Flying ant day: All you need to know

Ever wondered what 'Flying Ant Day' is all about? 

If you had got home from work to a balmy evening last night, you might have noticed an increase in ant activity in and around the streets where you live.

They were everywhere, thousands of ants crawling, climbing and even flying their way across London’s concrete jungle.

That was because we are in the throngs of what some call 'Flying Ant Day.'

A day where ants seem to grow wings, grow bigger and turn up everywhere.

However, while most people have grown to accept that there is one day every summer that will see ants inevitably turn up in their thousands and then quickly disappear again, it is one of life’s great mysteries as to what happens, when exactly this happens and why it happens in the first place.

What is 'Flying Ant Day'?

'Flying Ant Day' is the layman’s term for the time in which the queen ants from various ant colonies emerge from their nest to begin their nuptial flight and look for male ants to mate with and begin new colonies.

The queen ant (usually the biggest winged ant you can find) will leave the nest with a number of male ants and begin their flight to try and find a suitable partner.

The queen and the male ants from the colony will then disperse to ensure that there is no cross breeding and, then, when far enough away from her worker ants the queen will release pheromones that are designed to attract frisky males.

Cricket ant.jpg
Flying Ant Days have even been known to stop sporting events like golf and cricket

However, it is not just a matter of meet up and get on with it, the spoils only go to the male ant that is game for the chase.

When a female finds an ant to mate with, she will try to engage in a bit of kiss chase, by flying away from her suitor. While this may seem like a bit of tomfoolery on the part of the queen, it is an essential part of selective breeding to ensure the female is able to mate with those male ants that are fit enough and fast enough to catch the queen.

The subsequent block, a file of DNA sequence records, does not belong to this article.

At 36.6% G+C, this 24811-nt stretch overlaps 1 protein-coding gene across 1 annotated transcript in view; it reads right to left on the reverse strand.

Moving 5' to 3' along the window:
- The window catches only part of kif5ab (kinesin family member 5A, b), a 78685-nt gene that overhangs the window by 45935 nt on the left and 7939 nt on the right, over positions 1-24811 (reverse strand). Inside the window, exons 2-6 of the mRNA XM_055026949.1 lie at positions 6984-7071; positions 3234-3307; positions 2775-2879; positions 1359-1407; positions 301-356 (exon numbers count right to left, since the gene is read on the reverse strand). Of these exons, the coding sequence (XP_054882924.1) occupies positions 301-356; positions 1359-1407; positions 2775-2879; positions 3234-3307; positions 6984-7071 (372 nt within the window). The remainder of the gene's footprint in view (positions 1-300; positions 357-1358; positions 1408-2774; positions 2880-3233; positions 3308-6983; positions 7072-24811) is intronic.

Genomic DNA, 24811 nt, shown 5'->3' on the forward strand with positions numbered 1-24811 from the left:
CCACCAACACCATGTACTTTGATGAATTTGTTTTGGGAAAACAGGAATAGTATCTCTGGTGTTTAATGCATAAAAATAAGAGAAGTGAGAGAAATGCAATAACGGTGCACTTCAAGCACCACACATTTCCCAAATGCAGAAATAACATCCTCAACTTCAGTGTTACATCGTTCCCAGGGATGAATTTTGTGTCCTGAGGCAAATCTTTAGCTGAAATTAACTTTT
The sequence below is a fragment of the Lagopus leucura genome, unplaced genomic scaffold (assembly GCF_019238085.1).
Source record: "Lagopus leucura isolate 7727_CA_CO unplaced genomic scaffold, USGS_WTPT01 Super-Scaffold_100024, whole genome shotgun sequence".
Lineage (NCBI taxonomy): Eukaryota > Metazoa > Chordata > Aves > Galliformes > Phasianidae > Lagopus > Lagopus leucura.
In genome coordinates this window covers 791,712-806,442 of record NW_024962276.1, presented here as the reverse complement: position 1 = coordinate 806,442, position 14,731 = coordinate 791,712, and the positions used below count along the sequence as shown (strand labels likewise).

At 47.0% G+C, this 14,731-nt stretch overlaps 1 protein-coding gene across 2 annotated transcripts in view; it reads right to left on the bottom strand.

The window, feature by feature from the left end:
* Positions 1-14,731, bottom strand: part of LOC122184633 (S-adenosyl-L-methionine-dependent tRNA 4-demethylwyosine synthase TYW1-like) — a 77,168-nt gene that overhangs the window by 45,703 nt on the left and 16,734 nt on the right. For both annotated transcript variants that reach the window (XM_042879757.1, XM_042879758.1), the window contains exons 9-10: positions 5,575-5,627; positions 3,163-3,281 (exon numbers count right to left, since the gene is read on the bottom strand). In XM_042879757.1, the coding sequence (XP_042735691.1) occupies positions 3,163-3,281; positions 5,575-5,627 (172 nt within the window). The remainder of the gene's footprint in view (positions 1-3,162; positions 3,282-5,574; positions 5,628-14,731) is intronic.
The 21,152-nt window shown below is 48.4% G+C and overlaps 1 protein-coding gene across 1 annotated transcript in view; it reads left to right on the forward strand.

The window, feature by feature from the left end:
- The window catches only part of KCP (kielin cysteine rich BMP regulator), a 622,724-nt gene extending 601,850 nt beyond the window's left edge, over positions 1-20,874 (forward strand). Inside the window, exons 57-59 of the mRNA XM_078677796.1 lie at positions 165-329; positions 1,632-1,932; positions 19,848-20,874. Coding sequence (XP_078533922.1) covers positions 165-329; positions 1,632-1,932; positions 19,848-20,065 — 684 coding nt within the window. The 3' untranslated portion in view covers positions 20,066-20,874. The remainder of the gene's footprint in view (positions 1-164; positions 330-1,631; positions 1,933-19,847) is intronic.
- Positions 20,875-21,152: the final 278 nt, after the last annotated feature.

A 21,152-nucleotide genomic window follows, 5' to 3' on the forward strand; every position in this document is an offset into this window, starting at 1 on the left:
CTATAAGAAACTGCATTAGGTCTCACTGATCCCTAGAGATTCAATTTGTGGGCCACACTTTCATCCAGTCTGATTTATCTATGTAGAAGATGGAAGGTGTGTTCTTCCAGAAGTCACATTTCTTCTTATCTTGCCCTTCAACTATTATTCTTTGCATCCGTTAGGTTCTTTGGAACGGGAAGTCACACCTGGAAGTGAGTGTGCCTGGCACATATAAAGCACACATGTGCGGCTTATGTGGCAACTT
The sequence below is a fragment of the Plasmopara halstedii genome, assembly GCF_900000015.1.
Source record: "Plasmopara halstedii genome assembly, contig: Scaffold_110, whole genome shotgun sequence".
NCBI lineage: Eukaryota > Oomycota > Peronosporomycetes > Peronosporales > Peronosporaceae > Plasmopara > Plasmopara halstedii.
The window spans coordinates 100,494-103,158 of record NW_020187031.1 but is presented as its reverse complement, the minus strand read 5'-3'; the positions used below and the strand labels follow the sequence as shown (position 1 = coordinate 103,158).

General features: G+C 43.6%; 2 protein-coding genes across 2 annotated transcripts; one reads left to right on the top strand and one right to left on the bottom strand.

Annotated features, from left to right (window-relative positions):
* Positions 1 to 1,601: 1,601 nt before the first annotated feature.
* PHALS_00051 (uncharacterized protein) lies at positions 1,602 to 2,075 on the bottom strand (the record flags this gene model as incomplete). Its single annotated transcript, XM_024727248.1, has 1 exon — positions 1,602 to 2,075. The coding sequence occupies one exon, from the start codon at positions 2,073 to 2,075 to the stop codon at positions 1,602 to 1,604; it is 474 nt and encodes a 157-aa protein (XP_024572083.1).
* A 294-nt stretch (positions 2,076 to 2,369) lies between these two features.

Mating takes place during flight and males fertilise the sperm stored in the female’s abdomen, which in some cases can be as old as 20 years.

To do this, the male inserts his genitalia into the female to fertilise the egg. With the male's only purpose being this fertilisation, his genitalia gruesomely explodes in the female and he quickly dies after mating.

The queen lands to the ground, finds a colony and then spends a life lying on her side, eating and shooting out ant larvae to populate the new colony.

When is 'Flying Ant Day'?

Like humans, there is something about the warm weather that brings out the frisky side in ants.

For a 'flying ant day' to occur it needs to be the right weather conditions. Warm, with no chance of rain and with as little chance of predation as possible.

While it is a nice image of thousands of ant colonies sending messengers to one another organising on which day ‘flying ant day’ will be, in reality the coordination of flying ant days are largely down to ants in certain areas reacting to the weather conditions around them.

In general, these weather conditions usually come about at the end of July; however, with global warming and rising temperatures this is occurring earlier and earlier.

Does it just happen once a year?

Despite the notion that the appearance of flying ants is for just one day a year, scientists have proved that this is in fact a myth. Studies in recent years have proved that the presence of winged ants is not confined to just one single day. A study by the Society of Biology in 2012, dismissed the idea of one ‘flying ant day,’ after a study across the whole summer found 6,000 different reports of separate ant days, and found that it was more like a period of a fortnight that saw an increase in flying ant activity.

Last year, an annual survey of flying ants found that that the very warm weather had led to four separate flying ant mating days - the first happening as early as June, and the last as late as September. With the first 'flying ant day' having already occurred yesterday, expect another bumper year for the flying ant this year.

…..Ant another thing

Did you know that at the 2009 ICC Champions Trophy in South Africa a deluge of flying ants stopped the semi-final match between Australia and England after players could not see due to the volume of ants at the Centurion Ground.